Developer plans River Market apartment project
12/05/2013 12:55 PM
12/05/2013 3:42 PM
A 56-unit apartment project is being proposed for a vacant lot in the River Market, an example of the development encouraged by the planned downtown Kansas City streetcar line.
KC Commercial Realty Group wants to begin construction on the $8 million project on the southeast corner of Fifth Street and Grand Boulevard early next spring. The firm is seeking a 25-year property tax abatement from the city to help make it financially viable.
Justin Cottrell, a principal for the firm, said the prospect of the new streetcar line, scheduled to open in 2015, contributed to the decision to develop the site.
“It did have an influence because we know in other cities that streetcars are a positive for residential development,” Cottrell said Thursday.
He added KC Commercial also has become knowledgeable about the area since it took over the city management contract for the nearby City Market a year ago. The other principal at the firm is David Bayer.
This would be the first residential development by the group.
The plan calls for a five-story building with parking for 56 vehicles on the ground floor. The market rate project would include 52 one-bedroom and four two-bedroom units. The development is being called Centropolis on Grand.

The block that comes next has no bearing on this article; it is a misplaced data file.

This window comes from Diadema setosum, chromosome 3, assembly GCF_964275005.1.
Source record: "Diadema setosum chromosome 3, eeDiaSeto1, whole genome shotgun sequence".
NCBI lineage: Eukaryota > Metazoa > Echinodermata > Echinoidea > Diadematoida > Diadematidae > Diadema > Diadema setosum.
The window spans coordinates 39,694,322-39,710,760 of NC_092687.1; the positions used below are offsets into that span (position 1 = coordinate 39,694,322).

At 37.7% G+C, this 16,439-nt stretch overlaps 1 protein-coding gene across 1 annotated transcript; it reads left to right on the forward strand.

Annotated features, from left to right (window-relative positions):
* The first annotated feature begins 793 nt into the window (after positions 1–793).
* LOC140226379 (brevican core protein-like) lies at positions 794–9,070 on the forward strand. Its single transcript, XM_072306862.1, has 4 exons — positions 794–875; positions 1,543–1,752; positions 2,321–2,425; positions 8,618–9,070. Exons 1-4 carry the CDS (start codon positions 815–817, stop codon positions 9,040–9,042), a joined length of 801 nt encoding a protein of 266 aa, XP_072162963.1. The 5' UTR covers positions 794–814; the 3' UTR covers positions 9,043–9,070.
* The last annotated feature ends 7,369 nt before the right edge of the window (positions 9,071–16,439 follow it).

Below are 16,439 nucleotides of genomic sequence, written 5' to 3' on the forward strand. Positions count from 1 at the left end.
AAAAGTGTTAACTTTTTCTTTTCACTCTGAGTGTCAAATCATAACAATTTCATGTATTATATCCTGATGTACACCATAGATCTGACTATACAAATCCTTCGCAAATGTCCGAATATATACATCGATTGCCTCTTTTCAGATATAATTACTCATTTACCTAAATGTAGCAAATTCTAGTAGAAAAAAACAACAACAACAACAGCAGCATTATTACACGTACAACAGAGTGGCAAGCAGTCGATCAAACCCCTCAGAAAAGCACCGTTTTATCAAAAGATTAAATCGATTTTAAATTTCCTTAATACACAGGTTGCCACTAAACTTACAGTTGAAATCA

The name is a nod to a historic hotel at this intersection of the River Market from 1880 to 1940, according to the developer. Centropolis was a phrase coined in 1859 by Maj. William Gilpin to refer to Kansas City and its proximity to the center of the country.
Leasing is expected to begin in early 2015. The project was designed by NSPJ Architects of Prairie Village and is intended to fit with the historical fabric of the River Market area.
This is the second new residential development planned for the River Market this year. A 137-unit development called River Market West is now being built at 228 W. Fourth St.
Join the Discussion
The Kansas City Star is pleased to provide this opportunity to share information, experiences and observations about what's in the news. Some of the comments may be reprinted elsewhere on the site or in the newspaper. We encourage lively, open debate on the issues of the day, and ask that you refrain from profanity, hate speech, personal comments and remarks that are off point. Thank you for taking the time to offer your thoughts.